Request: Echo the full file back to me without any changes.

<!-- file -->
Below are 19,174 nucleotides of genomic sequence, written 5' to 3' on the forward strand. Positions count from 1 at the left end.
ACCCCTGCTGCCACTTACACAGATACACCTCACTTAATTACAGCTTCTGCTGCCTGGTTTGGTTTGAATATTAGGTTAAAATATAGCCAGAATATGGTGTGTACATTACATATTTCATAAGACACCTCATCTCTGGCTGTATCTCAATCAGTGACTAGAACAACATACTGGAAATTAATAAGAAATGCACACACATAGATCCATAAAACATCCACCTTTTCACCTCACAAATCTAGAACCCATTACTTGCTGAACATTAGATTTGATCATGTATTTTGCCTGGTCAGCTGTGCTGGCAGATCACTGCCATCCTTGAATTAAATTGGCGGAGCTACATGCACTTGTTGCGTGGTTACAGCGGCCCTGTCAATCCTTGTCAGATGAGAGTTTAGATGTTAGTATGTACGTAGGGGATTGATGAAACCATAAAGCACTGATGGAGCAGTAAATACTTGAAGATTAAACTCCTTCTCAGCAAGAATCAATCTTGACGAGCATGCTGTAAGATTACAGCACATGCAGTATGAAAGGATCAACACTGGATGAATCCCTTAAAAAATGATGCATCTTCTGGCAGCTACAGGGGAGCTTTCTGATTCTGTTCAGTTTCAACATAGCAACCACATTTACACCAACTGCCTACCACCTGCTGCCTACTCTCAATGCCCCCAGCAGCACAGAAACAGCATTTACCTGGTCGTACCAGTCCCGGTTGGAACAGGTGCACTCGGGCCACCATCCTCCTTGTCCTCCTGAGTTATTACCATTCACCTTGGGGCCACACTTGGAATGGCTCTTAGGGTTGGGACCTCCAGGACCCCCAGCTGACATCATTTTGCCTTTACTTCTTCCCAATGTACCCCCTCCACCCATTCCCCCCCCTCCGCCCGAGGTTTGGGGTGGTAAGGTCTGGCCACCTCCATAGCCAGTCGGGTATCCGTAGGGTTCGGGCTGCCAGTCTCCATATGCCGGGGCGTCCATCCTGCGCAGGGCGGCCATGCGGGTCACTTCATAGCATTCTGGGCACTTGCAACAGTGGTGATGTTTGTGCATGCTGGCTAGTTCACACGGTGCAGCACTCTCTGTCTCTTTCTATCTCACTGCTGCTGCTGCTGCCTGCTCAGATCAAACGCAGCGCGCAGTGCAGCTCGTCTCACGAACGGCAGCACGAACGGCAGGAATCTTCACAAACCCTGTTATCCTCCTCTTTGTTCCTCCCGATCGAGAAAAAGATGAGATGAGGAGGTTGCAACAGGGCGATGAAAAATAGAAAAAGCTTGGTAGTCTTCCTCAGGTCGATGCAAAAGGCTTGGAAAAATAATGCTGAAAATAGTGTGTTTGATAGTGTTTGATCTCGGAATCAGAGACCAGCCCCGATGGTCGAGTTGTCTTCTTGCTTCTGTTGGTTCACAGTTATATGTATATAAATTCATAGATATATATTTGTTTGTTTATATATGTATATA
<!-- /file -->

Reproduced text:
Below are 19,174 nucleotides of genomic sequence, written 5' to 3' on the forward strand. Positions count from 1 at the left end.
ACCCCTGCTGCCACTTACACAGATACACCTCACTTAATTACAGCTTCTGCTGCCTGGTTTGGTTTGAATATTAGGTTAAAATATAGCCAGAATATGGTGTGTACATTACATATTTCATAAGACACCTCATCTCTGGCTGTATCTCAATCAGTGACTAGAACAACATACTGGAAATTAATAAGAAATGCACACACATAGATCCATAAAACATCCACCTTTTCACCTCACAAATCTAGAACCCATTACTTGCTGAACATTAGATTTGATCATGTATTTTGCCTGGTCAGCTGTGCTGGCAGATCACTGCCATCCTTGAATTAAATTGGCGGAGCTACATGCACTTGTTGCGTGGTTACAGCGGCCCTGTCAATCCTTGTCAGATGAGAGTTTAGATGTTAGTATGTACGTAGGGGATTGATGAAACCATAAAGCACTGATGGAGCAGTAAATACTTGAAGATTAAACTCCTTCTCAGCAAGAATCAATCTTGACGAGCATGCTGTAAGATTACAGCACATGCAGTATGAAAGGATCAACACTGGATGAATCCCTTAAAAAATGATGCATCTTCTGGCAGCTACAGGGGAGCTTTCTGATTCTGTTCAGTTTCAACATAGCAACCACATTTACACCAACTGCCTACCACCTGCTGCCTACTCTCAATGCCCCCAGCAGCACAGAAACAGCATTTACCTGGTCGTACCAGTCCCGGTTGGAACAGGTGCACTCGGGCCACCATCCTCCTTGTCCTCCTGAGTTATTACCATTCACCTTGGGGCCACACTTGGAATGGCTCTTAGGGTTGGGACCTCCAGGACCCCCAGCTGACATCATTTTGCCTTTACTTCTTCCCAATGTACCCCCTCCACCCATTCCCCCCCCTCCGCCCGAGGTTTGGGGTGGTAAGGTCTGGCCACCTCCATAGCCAGTCGGGTATCCGTAGGGTTCGGGCTGCCAGTCTCCATATGCCGGGGCGTCCATCCTGCGCAGGGCGGCCATGCGGGTCACTTCATAGCATTCTGGGCACTTGCAACAGTGGTGATGTTTGTGCATGCTGGCTAGTTCACACGGTGCAGCACTCTCTGTCTCTTTCTATCTCACTGCTGCTGCTGCTGCCTGCTCAGATCAAACGCAGCGCGCAGTGCAGCTCGTCTCACGAACGGCAGCACGAACGGCAGGAATCTTCACAAACCCTGTTATCCTCCTCTTTGTTCCTCCCGATCGAGAAAAAGATGAGATGAGGAGGTTGCAACAGGGCGATGAAAAATAGAAAAAGCTTGGTAGTCTTCCTCAGGTCGATGCAAAAGGCTTGGAAAAATAATGCTGAAAATAGTGTGTTTGATAGTGTTTGATCTCGGAATCAGAGACCAGCCCCGATGGTCGAGTTGTCTTCTTGCTTCTGTTGGTTCACAGTTATATGTATATAAATTCATAGATATATATTTGTTTGTTTATATATGTATATA